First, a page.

Pap Smear

What is Pap Smear?

A Pap smear, or a Pap test, is a diagnostic test to detect cervical cancer.  It involves examining cells from the cervix under a microscope to identify any abnormal cells that may be cancerous or have the potential to become cancerous.  In addition to cervical cancer, a Pap smear can detect certain infections and inflammation.  The test is named after Dr. George Papanicolaou, the American physician who developed it.

Who performs Pap smear?

A gynecologist specializing in diagnosing and treating diseases of the female reproductive system usually performs a Pap smear in the clinic or hospital, and it takes only a few minutes.

What is the cervix?

The cervix is the lower part of the uterus that connects to the vaginal canal.  It allows sperm to travel from the vagina to the uterus for fertilization.  During pregnancy, the cervix remains closed to keep the fetus inside the uterus.  It opens during childbirth.  When not pregnant, the cervix produces mucus to protect against infection-causing bacteria.

What can a Pap smear detect?

A Pap smear, performed as part of a pelvic exam, can detect several conditions, including:

  • Cervical cancer: The primary purpose of a Pap smear is to screen for cervical cancer. It helps identify abnormal cells in the cervix that may be cancerous or potentially develop into cervical cancer.
  • Precancerous changes: The test can also detect precancerous changes in the cells of the cervix, known as cervical intraepithelial neoplasia (CIN). These changes indicate an increased risk of developing cervical cancer if left untreated.
  • Human papillomavirus (HPV) infection: A Pap smear can identify the presence of high-risk types of human papillomavirus (HPV), which is a common sexually transmitted infection (STI) known to increase the risk of cervical cancer.

How often does an individual need a Pap Smear?

How often the patient will have the test depends on many factors, including age, health history, and results from the last Pap or HPV test.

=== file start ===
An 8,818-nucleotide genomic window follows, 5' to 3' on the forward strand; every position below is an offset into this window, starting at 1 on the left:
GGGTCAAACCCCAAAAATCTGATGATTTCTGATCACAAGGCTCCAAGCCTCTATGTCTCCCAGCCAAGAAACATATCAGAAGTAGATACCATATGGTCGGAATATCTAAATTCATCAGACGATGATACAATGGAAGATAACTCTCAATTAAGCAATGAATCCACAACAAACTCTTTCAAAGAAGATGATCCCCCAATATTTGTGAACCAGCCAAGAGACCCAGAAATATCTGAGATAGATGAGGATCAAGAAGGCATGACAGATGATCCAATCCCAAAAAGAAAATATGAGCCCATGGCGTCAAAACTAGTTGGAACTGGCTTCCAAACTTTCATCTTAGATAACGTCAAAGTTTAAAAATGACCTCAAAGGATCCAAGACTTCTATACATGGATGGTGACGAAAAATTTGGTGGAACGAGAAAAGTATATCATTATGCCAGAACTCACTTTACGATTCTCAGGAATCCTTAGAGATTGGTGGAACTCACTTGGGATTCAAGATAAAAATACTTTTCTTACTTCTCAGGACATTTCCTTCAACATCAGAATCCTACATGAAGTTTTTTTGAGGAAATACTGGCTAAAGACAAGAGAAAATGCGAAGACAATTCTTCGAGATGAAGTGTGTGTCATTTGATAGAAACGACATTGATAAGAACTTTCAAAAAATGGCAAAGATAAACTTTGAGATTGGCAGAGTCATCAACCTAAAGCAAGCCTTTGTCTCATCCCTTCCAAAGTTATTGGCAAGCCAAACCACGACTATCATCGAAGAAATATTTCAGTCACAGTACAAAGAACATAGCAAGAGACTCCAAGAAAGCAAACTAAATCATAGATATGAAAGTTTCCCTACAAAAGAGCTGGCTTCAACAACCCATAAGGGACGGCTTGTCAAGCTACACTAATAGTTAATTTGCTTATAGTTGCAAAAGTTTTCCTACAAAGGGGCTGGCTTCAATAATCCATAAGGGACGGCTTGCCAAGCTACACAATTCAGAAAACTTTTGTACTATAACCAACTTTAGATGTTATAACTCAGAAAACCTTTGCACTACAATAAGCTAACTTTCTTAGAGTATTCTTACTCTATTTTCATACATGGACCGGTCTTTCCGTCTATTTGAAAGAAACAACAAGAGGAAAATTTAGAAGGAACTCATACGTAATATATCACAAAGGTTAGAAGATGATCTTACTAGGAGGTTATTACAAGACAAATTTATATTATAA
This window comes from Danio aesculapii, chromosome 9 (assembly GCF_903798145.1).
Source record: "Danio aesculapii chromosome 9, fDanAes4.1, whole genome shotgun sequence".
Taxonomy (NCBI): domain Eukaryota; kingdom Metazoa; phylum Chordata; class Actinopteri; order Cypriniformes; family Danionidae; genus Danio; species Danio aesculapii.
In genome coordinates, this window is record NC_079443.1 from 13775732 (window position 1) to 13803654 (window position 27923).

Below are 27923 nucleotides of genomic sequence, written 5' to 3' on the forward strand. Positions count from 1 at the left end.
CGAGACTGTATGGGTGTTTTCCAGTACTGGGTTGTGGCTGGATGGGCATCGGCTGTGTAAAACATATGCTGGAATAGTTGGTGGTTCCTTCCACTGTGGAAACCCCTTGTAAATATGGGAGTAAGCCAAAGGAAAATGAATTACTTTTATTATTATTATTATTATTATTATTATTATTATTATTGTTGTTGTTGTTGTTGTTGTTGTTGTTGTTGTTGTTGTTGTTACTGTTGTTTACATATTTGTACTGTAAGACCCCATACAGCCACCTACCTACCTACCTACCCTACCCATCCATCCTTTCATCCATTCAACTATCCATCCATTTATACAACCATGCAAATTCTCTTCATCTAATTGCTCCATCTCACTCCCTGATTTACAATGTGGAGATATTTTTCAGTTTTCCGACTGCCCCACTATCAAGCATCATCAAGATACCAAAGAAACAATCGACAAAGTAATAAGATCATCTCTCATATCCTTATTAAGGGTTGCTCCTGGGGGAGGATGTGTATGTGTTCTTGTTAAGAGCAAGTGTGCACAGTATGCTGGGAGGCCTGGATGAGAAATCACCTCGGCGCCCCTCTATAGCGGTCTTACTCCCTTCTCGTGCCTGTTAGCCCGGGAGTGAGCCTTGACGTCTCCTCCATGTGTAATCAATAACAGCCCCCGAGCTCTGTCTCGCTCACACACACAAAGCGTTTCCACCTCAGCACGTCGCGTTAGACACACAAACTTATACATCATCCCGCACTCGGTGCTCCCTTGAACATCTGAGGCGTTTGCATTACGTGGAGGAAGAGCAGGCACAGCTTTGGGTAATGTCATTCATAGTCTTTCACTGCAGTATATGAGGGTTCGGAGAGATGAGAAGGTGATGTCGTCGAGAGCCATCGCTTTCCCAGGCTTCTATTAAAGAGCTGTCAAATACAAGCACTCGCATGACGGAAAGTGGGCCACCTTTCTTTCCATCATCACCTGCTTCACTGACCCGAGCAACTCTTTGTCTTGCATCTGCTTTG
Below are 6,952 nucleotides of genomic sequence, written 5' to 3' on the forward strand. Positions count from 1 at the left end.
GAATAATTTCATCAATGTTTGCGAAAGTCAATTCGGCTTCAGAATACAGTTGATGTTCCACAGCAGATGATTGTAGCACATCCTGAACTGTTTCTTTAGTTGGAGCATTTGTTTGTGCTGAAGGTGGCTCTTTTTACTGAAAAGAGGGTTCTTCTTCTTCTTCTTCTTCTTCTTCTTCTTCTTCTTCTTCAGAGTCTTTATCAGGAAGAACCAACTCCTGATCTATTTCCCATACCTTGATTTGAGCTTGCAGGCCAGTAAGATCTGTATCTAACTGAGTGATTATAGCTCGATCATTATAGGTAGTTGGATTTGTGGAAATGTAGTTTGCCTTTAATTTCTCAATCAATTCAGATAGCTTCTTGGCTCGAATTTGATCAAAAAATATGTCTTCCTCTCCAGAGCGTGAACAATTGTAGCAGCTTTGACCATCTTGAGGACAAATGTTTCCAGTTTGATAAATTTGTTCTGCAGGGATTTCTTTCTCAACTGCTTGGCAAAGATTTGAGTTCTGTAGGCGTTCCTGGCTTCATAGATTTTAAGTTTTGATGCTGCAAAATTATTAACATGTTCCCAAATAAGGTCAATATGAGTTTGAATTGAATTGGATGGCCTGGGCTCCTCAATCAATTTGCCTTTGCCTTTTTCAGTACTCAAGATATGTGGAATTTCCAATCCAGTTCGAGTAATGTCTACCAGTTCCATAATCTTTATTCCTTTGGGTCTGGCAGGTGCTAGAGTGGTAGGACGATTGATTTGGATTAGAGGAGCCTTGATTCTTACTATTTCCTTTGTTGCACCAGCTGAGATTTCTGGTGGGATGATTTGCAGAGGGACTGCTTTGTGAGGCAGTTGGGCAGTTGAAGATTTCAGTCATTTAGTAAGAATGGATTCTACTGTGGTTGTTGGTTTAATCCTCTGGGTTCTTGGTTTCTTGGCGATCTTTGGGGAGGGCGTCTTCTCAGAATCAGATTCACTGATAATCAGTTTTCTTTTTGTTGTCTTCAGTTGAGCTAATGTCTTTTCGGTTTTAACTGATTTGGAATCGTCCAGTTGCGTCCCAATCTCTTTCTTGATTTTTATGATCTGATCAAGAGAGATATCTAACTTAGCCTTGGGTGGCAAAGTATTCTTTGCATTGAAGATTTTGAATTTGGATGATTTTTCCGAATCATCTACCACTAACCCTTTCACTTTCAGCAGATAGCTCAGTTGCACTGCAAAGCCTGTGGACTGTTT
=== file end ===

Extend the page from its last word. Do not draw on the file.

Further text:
The American Cancer Society recommends that cervical cancer screening should begin at age 25.


Pap Smear Frequency

<21 years old

Not necessary

21 to 29 years

Every three years

30 to 65 years

Every three years or an HPV test every five years, or a Pap test and HPV test together every five years

65 and older

Not necessary if there have been adequate prior screenings with normal results and the individual is not at high risk for cervical cancer.

Pap smear procedure

Preparing for Pap smear

  • Avoid vaginal intercourse for at least two days before the exam.
  • Refrain from using tampons, vaginal creams or medicines, birth control foams or jellies, lubricants, or douches for at least two days before the test.
  • Schedule an appointment at least five days after the end of menstrual period.

During the procedure

During the Pap smear procedure, the doctor will:

  • Insert a speculum into the vagina: This metal or plastic tool gently opens the vagina, allowing visualization of the cervix. Some pressure may be experienced during this step.
  • Collect cells from the cervix: Using a small brush or spatula, the doctor will carefully scrape or brush the surface of the cervix to obtain a sample of cells. While Pap smears are generally not painful, slight discomfort or sensitivity might be felt during cell collection. After the Pap smear, trained professionals examine the collected cells in a laboratory.

What do the Pap smear results indicate?

When Pap smear results are received, they can be categorized as follows:

  • Normal: This means that no signs of disease or abnormalities were detected in the cells examined. It indicates that the cells appear healthy and typical.
  • Inconclusive/Unclear: In some cases, the laboratory may find it challenging to determine whether the cells are normal or abnormal. This could be due to various factors, such as insufficient cell samples or other technical reasons.  In such situations, the doctor may recommend a repeat Pap smear immediately or schedule another test in about six months to obtain a clearer result.
  • Abnormal: If the Pap smear reveals that the cells appear different from what is considered normal, it is classified as abnormal. Abnormal results do not necessarily indicate cancer but suggest changes requiring further investigation and follow-up.  Additional tests, such as colposcopy (it is a procedure in which a lighted, magnifying instrument called a colposcope is used to examine the cervix and vagina) or biopsy, may be recommended to evaluate the abnormal cells and determine the appropriate course of action. 


  1. Cleveland Clinic. Pap Smear.  Available from: https://my.clevelandclinic.org/health/diagnostics/4267-pap-smear
  2. Mayo Clinic. Pap smear.  Available from: https://www.mayoclinic.org/tests-procedures/pap-smear/about/pac-20394841

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